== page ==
A large crowd gathered on March 30 for a ribbon-cutting for the new University of North Georgia (UNG) Public Safety facility on the Dahlonega Campus.
The new space provides specialized environments for detectives and emergency dispatchers, plus a locker room and a break room for officers. A classroom serves as space for professional development and a staging area in emergencies, UNG Director of Public Safety and Chief of Police Greg Williams said.
“It’s ultimately about the professional service that we provide our students, faculty, staff, visitors, and campus communities, and that’s keeping people safe,” Williams said. “That’s what we do every day.”
Williams added that even before its official opening, the facility, located off Morrison Moore Parkway, served as a training location for public safety professionals from across the region and students in the Public Safety Academy. It will also allow UNG employees to collaborate with Public Safety to solve community problems.
It’s ultimately about the professional service that we provide our students, faculty, staff, visitors, and campus communities, and that’s keeping people safe.
Director of Public Safety and Chief of Police
“The project was a true win-win for many constituents. For the local economy, we were able to use a vacant building site that had sat vacant for over a year and provide public safety access to a very convenient location,” Dr. Ken Crowe, assistant vice president for facilities said. “For UNG, we were able to provide the needed space for public safety at a cost savings as opposed to constructing a brand new facility. And certainly for UNG Public Safety and the UNG community, we now have a substantially larger state-of-the-art facility that will serve our campuses for many years to come.”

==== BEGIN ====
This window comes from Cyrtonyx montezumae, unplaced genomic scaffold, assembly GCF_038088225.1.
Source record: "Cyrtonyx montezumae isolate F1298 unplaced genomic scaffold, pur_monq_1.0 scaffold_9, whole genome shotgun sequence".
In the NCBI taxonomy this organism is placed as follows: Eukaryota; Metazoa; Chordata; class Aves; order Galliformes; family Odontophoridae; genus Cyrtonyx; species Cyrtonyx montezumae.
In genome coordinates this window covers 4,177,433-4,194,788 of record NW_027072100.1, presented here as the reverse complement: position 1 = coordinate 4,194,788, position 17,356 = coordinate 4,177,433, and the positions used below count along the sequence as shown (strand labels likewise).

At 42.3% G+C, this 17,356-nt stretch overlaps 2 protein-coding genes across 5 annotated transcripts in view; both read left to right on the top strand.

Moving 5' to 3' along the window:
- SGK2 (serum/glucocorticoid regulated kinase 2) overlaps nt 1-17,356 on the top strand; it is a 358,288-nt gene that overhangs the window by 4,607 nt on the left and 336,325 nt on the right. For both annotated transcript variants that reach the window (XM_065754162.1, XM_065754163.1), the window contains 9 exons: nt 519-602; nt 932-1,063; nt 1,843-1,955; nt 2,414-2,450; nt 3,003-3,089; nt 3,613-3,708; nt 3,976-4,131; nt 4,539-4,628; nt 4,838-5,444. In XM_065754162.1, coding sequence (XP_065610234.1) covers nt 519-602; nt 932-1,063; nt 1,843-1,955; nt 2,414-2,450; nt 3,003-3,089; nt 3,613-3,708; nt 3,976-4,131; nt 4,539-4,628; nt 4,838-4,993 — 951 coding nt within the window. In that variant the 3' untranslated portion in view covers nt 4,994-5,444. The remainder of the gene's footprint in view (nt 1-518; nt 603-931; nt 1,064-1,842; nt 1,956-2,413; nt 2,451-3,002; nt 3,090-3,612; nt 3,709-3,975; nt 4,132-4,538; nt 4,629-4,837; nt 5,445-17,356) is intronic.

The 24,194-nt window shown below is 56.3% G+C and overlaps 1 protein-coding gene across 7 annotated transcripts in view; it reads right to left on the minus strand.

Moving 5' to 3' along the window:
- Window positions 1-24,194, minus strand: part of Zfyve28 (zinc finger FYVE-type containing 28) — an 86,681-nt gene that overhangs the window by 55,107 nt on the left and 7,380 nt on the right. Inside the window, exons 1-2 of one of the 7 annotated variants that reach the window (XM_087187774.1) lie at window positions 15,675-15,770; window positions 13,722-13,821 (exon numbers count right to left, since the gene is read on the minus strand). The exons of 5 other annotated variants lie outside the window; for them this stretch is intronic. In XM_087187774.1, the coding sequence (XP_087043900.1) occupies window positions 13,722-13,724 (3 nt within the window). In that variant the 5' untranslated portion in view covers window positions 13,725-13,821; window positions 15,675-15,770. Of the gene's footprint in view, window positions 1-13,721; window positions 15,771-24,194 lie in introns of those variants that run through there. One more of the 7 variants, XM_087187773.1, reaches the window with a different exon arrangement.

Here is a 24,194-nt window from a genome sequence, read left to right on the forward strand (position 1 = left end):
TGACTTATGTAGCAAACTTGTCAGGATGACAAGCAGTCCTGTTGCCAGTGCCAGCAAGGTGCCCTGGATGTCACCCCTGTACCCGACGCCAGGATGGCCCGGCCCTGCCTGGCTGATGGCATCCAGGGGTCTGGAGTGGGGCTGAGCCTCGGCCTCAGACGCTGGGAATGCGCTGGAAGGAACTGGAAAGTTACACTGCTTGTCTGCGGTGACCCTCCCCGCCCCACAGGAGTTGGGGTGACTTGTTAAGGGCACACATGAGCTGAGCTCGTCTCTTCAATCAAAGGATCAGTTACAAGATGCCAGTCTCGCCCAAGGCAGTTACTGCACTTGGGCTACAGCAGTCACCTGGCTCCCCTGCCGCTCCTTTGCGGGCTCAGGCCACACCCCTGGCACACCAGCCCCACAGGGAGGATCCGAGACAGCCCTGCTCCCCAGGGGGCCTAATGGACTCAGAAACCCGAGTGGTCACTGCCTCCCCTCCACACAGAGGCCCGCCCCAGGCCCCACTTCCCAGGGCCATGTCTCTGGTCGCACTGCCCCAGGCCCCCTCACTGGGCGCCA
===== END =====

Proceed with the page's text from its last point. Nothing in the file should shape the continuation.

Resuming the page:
Renovation on the former Steak ’n Shake building began in late February 2020 just before the COVID-19 pandemic.
UNG provided the entire renovation budget of $2.5 million for the home of 62 public safety employees across five campuses.
The former restaurant’s design worked well for a law enforcement agency. An additional 3,250 square feet was added to the vacant structure, creating a 7,000-square-foot facility, which is almost a 100% increase from the former area used by the Public Safety department.
“The operations center is also hardened, meaning it can withstand severe weather, so our dispatchers can continue their critical mission despite the weather conditions, because we still want somebody to answer that phone when we need help,” Williams said.
Cutting-edge technology within the dispatch center will simultaneously serve all five UNG campuses and support their surrounding communities. Dispatchers can send help, monitor alarms and cameras, and send help via radio to any of these campuses.
The old Public Safety facility was demolished to make way for the Cottrell Center for Business, Technology & Innovation.
Williams recognized previous leaders of UNG Public Safety, including Clyde Horning, Fred Hooper, Charlie Jackson, Jr., Randy Chester, John Gaissert, Mike Stapleton, and Justin Gaines.
“We’re a better department today because of their great leadership and stewardship over the past 52 years,” Williams said.